Kirkus Reviews Issue: April 15, 2000

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Skloot's meticulous, riveting account strikes a humanistic balance between sociological history, venerable portraiture and...

THE IMMORTAL LIFE OF HENRIETTA LACKS

A dense, absorbing investigation into the medical community's exploitation of a dying woman and her family's struggle to salvage truth and dignity decades later.

In a well-paced, vibrant narrative, Popular Science contributor and Culture Dish blogger Skloot (Creative Writing/Univ. of Memphis) demonstrates that for every human cell put under a microscope, a complex life story is inexorably attached, to which doctors, researchers and laboratories have often been woefully insensitive and unaccountable. In 1951, Henrietta Lacks, an African-American mother of five, was diagnosed with what proved to be a fatal form of cervical cancer. At Johns Hopkins, the doctors harvested cells from her cervix without her permission and distributed them to labs around the globe, where they were multiplied and used for a diverse array of treatments. Known as HeLa cells, they became one of the world's most ubiquitous sources for medical research of everything from hormones, steroids and vitamins to gene mapping, in vitro fertilization, even the polio vaccine—all without the knowledge, must less consent, of the Lacks family. Skloot spent a decade interviewing every relative of Lacks she could find, excavating difficult memories and long-simmering outrage that had lay dormant since their loved one's sorrowful demise. Equal parts intimate biography and brutal clinical reportage, Skloot's graceful narrative adeptly navigates the wrenching Lack family recollections and the sobering, overarching realities of poverty and pre–civil-rights racism. The author's style is matched by a methodical scientific rigor and manifest expertise in the field.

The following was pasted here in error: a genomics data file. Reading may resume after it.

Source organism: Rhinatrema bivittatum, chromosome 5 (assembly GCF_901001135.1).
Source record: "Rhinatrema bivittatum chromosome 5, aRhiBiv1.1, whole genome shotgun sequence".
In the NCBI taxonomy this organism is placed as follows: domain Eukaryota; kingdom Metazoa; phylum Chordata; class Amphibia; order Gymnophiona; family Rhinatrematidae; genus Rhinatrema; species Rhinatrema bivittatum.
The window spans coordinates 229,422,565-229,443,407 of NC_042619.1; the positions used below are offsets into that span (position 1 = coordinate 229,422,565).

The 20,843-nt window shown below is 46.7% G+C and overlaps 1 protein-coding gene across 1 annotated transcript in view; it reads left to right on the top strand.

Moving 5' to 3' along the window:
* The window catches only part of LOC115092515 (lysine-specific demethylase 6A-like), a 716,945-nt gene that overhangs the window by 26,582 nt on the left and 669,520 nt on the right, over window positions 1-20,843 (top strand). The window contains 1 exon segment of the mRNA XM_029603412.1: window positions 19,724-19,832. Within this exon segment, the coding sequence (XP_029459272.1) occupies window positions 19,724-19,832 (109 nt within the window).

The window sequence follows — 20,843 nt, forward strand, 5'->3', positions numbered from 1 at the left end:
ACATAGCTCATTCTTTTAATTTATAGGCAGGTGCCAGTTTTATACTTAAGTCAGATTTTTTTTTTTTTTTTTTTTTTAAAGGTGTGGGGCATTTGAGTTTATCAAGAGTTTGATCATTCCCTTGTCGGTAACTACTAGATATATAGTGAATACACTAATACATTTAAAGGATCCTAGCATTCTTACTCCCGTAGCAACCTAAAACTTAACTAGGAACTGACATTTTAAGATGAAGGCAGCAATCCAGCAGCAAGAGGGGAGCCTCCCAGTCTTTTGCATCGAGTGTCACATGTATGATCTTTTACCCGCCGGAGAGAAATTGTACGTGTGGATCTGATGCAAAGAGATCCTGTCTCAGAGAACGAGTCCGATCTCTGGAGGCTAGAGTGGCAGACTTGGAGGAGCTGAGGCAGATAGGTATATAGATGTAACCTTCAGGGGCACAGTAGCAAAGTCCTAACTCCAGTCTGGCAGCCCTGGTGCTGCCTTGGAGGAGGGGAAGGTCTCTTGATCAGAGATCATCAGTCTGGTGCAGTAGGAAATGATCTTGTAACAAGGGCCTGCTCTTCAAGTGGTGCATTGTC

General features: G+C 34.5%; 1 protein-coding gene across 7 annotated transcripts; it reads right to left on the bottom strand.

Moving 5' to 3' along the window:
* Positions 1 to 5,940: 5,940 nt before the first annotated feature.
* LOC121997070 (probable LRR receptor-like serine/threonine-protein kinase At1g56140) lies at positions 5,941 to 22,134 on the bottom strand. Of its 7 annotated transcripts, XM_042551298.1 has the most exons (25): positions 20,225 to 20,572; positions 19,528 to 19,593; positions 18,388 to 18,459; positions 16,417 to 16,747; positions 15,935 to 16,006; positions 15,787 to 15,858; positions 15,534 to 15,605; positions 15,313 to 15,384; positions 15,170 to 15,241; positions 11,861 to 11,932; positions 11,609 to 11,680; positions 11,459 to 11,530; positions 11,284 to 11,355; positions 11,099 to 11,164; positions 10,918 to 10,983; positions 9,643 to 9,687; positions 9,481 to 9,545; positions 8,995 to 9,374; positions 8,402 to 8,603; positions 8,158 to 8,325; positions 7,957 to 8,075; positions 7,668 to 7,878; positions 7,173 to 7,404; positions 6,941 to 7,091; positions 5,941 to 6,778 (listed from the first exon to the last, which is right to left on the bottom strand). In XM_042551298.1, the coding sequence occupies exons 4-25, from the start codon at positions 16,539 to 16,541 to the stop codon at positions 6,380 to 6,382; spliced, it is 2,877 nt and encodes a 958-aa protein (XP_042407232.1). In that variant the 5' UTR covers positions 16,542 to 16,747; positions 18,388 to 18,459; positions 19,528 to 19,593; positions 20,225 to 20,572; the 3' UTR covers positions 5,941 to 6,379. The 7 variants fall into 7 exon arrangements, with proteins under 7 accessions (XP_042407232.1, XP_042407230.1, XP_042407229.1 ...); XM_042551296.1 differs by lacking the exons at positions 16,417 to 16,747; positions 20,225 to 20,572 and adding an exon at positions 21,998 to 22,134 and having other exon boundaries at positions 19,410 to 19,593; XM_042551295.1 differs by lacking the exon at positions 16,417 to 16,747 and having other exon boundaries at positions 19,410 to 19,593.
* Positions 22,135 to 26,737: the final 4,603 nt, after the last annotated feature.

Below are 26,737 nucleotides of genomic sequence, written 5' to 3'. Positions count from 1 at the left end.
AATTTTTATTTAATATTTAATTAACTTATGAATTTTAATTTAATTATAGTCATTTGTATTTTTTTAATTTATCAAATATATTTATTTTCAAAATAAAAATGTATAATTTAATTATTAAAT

Skloot's meticulous, riveting account strikes a humanistic balance between sociological history, venerable portraiture and Petri dish politics.

Pub Date: Feb. 9, 2010

ISBN: 978-1-4000-5217-2

Page Count: 320

Publisher: Crown

Review Posted Online: Dec. 22, 2010

Kirkus Reviews Issue: Jan. 1, 2010